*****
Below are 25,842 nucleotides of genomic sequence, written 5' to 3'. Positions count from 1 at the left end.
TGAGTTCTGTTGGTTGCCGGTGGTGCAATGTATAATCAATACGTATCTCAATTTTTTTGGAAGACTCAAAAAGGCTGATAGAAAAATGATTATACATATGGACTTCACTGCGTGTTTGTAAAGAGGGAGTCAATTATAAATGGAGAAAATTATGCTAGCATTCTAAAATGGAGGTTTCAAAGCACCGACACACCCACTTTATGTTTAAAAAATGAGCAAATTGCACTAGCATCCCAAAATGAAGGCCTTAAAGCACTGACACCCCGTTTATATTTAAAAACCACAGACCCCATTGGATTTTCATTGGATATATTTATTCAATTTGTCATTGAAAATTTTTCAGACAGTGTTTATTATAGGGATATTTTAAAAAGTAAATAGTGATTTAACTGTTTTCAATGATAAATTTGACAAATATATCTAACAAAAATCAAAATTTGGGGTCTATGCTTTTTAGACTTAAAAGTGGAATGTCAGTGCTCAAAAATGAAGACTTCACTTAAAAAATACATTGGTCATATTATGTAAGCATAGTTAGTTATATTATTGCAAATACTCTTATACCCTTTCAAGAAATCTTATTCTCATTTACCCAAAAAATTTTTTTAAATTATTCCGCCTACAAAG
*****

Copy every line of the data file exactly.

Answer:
Below are 25,842 nucleotides of genomic sequence, written 5' to 3'. Positions count from 1 at the left end.
TGAGTTCTGTTGGTTGCCGGTGGTGCAATGTATAATCAATACGTATCTCAATTTTTTTGGAAGACTCAAAAAGGCTGATAGAAAAATGATTATACATATGGACTTCACTGCGTGTTTGTAAAGAGGGAGTCAATTATAAATGGAGAAAATTATGCTAGCATTCTAAAATGGAGGTTTCAAAGCACCGACACACCCACTTTATGTTTAAAAAATGAGCAAATTGCACTAGCATCCCAAAATGAAGGCCTTAAAGCACTGACACCCCGTTTATATTTAAAAACCACAGACCCCATTGGATTTTCATTGGATATATTTATTCAATTTGTCATTGAAAATTTTTCAGACAGTGTTTATTATAGGGATATTTTAAAAAGTAAATAGTGATTTAACTGTTTTCAATGATAAATTTGACAAATATATCTAACAAAAATCAAAATTTGGGGTCTATGCTTTTTAGACTTAAAAGTGGAATGTCAGTGCTCAAAAATGAAGACTTCACTTAAAAAATACATTGGTCATATTATGTAAGCATAGTTAGTTATATTATTGCAAATACTCTTATACCCTTTCAAGAAATCTTATTCTCATTTACCCAAAAAATTTTTTTAAATTATTCCGCCTACAAAG